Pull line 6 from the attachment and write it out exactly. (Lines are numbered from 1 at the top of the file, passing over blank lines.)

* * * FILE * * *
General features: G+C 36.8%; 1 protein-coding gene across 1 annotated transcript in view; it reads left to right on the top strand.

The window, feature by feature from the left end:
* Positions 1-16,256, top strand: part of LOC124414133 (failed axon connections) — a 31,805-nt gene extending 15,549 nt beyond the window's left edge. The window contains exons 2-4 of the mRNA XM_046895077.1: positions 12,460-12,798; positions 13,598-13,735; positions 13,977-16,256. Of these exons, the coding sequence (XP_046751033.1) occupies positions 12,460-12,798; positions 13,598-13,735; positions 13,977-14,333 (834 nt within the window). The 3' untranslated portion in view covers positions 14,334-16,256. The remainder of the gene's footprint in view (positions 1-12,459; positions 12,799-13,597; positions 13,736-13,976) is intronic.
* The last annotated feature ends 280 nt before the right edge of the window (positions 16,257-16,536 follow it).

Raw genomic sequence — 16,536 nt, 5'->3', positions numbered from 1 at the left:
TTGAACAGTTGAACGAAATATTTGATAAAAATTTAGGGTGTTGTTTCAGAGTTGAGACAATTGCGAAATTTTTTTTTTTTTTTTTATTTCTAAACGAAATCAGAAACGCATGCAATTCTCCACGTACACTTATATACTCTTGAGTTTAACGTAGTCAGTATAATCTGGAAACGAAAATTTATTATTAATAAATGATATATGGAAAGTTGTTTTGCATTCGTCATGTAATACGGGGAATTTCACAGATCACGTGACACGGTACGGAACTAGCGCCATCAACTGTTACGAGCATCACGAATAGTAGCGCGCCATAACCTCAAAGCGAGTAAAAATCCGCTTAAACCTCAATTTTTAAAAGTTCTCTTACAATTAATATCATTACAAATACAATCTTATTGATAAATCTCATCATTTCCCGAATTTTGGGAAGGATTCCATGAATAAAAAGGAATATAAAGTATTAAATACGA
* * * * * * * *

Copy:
TTGAACAGTTGAACGAAATATTTGATAAAAATTTAGGGTGTTGTTTCAGAGTTGAGACAATTGCGAAATTTTTTTTTTTTTTTTTATTTCTAAACGAAATCAGAAACGCATGCAATTCTCCACGTACACTTATATACTCTTGAGTTTAACGTAGTCAGTATAATCTGGAAACGAAAATTTATTATTAATAAATGATATATGGAAAGTTGTTTTGCATTCGTCATGTAATACGGGGAATTTCACAGATCACGTGACACGGTACGGAACTAGCGCCATCAACTGTTACGAGCATCACGAATAGTAGCGCGCCATAACCTCAAAGCGAGTAAAAATCCGCTTAAACCTCAATTTTTAAAAGTTCTCTTACAATTAATATCATTACAAATACAATCTTATTGATAAATCTCATCATTTCCCGAATTTTGGGAAGGATTCCATGAATAAAAAGGAATATAAAGTATTAAATACGA